Kansas Department of Agriculture, Bugwood.org
Parcoblatta pennsylvanica (DeGeer)
Cockroaches are among the most common of insects. Fossil evidence indicates that cockroaches have been on earth for over 300 million years. They are considered one of the most successful groups of animals. Because cockroaches are so adaptable, they have successfully adjusted to living with humans. About 3,500 cockroach species exist worldwide, with 55 species found in the United States. In Pennsylvania, only four species are common household pests. These are the German, brown-banded, Oriental, and American cockroaches.
The Pennsylvania wood cockroach is considered an occasional nuisance pest in homes in Pennsylvania. It is widely distributed in the eastern, southern, and midwestern states, up to Canada. This species can become a problem when infested firewood is brought indoors, or when it moves into homes from the surrounding woods.
Description and Behavior
Adult males are approximately 1 inch long; females grow to about 3/4 inch long. Males are dark brown; the sides of the thorax and the front half of the wings are margined with yellow. Adult males are fully winged, while females have conspicuous wing pads (actually short wings like that of the female oriental roach), which are functionless. Wings of the male are longer than its body, while wing pads of the female cover only one-third to two-thirds of the abdomen. The males fly swiftly but do not have the ability to sustain themselves in the air for long periods.
Nymphs and adults (Fig. 1) are usually found outdoors beneath loose bark in woodpiles, stumps, and hollow trees. Brought indoors on infested firewood, they wander about the house without congregating in any particular room. They can be especially troublesome during the mating season, which is during May and June. Male wood cockroaches frequently travel in large numbers and fly considerable distances. They are attracted to lights at night and may gain entry indoors. Large numbers may also be found in rain gutters of homes.
Pennsylvania wood cockroaches feed primarily on decaying organic matter. Both female and male Pennsylvania wood cockroaches have been found under shingles and on the inside of garages. They rarely breed indoors. However, with the growing use of firewood, the popularity of cedar shake shingles, and the continual building of homes in wooded areas, problems with Pennsylvania wood cockroaches will probably escalate.
Figure 1. Adult, nymph and egg stages of Pennsylvania wood cockroaches.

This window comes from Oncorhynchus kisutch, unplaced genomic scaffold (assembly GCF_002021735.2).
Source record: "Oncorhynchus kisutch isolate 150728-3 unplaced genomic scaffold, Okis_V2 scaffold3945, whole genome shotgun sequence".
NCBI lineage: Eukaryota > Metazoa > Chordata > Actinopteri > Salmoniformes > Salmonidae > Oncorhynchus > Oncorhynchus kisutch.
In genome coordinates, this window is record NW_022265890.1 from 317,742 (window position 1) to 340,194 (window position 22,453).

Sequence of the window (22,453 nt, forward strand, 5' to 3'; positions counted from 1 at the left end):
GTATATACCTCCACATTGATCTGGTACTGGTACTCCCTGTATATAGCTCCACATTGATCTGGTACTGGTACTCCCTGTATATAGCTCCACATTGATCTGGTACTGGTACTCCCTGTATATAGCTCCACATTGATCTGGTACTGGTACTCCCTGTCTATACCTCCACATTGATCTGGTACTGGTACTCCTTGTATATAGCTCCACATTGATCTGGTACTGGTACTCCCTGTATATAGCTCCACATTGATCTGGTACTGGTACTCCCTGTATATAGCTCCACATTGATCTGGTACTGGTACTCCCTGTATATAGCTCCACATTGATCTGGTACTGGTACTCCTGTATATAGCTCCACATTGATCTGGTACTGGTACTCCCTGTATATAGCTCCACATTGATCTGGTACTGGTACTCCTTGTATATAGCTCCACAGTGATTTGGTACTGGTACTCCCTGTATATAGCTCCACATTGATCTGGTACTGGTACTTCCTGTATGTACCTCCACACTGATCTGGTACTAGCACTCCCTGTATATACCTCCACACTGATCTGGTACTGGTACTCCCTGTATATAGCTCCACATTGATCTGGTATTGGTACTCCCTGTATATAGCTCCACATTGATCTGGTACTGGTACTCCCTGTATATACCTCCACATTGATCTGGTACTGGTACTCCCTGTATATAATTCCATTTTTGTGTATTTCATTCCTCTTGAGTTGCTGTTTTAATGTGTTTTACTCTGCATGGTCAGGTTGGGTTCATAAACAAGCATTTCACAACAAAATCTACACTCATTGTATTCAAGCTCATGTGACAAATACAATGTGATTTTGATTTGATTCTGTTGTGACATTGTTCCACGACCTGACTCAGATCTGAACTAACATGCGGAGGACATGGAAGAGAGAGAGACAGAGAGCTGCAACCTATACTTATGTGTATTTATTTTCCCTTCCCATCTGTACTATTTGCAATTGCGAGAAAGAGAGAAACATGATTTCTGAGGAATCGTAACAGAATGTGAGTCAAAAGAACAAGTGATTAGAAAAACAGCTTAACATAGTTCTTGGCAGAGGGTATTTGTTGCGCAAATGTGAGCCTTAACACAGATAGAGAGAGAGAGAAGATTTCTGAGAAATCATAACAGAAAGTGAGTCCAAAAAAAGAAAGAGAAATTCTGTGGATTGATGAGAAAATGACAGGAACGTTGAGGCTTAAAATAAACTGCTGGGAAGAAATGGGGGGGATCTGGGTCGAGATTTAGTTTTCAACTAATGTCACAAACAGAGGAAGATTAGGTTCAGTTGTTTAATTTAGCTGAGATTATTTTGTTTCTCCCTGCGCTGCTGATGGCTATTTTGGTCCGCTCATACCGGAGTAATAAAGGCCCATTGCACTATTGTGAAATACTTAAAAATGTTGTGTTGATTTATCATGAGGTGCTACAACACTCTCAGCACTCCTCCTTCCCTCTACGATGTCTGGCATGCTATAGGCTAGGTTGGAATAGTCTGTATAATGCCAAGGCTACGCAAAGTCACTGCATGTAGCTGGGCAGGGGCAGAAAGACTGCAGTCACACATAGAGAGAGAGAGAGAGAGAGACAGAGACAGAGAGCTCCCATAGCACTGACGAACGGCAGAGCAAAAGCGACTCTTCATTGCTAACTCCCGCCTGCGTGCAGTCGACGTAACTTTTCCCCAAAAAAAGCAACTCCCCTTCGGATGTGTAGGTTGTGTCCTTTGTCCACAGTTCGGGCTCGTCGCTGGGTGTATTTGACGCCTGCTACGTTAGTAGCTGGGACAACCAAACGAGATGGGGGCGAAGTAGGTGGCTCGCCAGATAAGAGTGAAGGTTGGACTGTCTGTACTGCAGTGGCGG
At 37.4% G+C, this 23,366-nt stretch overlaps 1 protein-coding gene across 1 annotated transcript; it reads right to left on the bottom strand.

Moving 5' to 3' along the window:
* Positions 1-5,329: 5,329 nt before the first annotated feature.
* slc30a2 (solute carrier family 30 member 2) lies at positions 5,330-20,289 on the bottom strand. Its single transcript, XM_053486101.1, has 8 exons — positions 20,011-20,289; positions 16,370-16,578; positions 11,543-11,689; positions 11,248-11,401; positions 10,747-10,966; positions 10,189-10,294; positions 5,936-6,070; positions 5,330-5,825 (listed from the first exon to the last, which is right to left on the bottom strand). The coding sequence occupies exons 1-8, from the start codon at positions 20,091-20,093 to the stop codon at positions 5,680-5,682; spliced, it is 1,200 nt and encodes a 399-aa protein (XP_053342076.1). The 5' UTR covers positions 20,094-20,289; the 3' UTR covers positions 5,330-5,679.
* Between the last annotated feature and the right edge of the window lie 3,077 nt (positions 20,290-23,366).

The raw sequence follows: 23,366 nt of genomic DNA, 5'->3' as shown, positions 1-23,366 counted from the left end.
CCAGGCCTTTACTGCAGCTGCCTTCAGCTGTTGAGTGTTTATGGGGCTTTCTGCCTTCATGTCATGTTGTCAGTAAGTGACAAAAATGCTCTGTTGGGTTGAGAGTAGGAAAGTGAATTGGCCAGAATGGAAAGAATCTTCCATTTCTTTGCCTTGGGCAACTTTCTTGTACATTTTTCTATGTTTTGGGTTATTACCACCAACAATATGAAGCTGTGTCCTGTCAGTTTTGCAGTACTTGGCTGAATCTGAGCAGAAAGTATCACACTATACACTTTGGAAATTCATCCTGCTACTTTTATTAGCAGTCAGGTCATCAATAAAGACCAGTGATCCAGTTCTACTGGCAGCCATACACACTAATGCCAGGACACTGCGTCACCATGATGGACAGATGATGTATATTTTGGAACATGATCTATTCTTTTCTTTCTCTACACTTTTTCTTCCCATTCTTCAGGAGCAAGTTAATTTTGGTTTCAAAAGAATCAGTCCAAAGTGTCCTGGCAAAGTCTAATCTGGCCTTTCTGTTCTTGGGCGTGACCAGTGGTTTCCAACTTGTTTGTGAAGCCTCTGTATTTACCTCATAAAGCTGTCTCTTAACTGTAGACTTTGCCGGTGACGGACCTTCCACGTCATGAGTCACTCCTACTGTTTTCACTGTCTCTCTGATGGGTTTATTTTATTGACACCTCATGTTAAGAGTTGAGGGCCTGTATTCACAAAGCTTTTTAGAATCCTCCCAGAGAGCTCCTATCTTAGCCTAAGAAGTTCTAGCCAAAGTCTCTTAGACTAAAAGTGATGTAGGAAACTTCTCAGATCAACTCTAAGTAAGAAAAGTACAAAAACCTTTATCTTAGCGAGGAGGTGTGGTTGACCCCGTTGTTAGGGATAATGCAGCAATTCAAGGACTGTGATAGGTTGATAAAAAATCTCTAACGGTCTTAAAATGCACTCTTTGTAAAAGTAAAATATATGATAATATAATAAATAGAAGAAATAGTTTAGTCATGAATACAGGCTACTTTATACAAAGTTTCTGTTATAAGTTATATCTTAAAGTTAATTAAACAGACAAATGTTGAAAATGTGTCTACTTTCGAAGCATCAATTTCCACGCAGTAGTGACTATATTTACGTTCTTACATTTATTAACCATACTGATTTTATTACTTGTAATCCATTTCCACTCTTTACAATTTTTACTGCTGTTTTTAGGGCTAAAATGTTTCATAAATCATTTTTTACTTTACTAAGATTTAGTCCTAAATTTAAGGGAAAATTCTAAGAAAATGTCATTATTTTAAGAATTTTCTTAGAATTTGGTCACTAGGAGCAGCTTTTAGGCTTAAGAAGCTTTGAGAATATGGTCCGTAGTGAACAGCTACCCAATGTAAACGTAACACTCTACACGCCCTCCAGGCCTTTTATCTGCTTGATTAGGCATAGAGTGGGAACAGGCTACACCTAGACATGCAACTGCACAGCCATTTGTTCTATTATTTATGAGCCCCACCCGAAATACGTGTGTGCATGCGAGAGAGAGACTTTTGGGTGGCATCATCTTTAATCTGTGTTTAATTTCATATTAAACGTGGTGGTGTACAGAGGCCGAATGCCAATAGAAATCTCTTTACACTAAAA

The Pennsylvania wood cockroach has three developmental stages: egg, nymph, and adult. Eggs are laid in egg capsules, produced during the warm months and deposited behind the loose bark of dead trees, fallen logs, or stumps. Egg capsules are yellowish brown and characteristically curved on both sides like a half moon. Capsules are twice as long as wide, each containing up to 32 eggs. The egg stage lasts about 34 days at 80°F, while the nymphal stage typically lasts 10 to 12 months but can last up to 2 years. The normal life span of the female adult is several months.
Structural (and Environmental) Modifications and Repairs
Pennsylvania wood cockroaches are most often carried into homes under the bark of firewood. It is best to not store firewood inside the house. Move woodpiles away from the house to further reduce the likelihood of cockroaches wandering in.
Houses located within woods will sometimes have wood cockroaches crawl under siding; especially homes with cedar shake shingles. To cockroaches, the house may represent a fallen tree and a new location for nesting. A wide lawn will inhibit cockroaches crawling from the surrounding woods to the house. The use of window screening and caulking to prevent entry is a good structural tactic.
As breeding populations rarely become established indoors, house interiors should not be treated. Treat exteriors only when wood cockroaches enter homes from the surrounding environment.
Exterior treatments to foundations, around doors and windows, porches, patios and other areas where outside lights are located will help control both the adult males (which will fly to the lights) and the females (which crawl to the house in search of harborage). Use only products manufactured and approved for this purpose and carefully follow the instructions on the labels. Do not use chemicals in areas where small children and pets may come in contact with them. Avoid getting spray on sensitive vegetation. For persistent and difficult-to-treat infestations, contact a professional pest-control service.
Pesticides are poisonous. Read and follow directions and safety precautions on labels. Handle carefully and store in original labeled containers out of the reach of children, pets, and livestock. Dispose of empty containers right away, in a safe manner and place. Do not contaminate forage, streams, or ponds.
Authored by: Steve Jacobs, Sr. Extension Associate
April 2002 Reviewed January 2013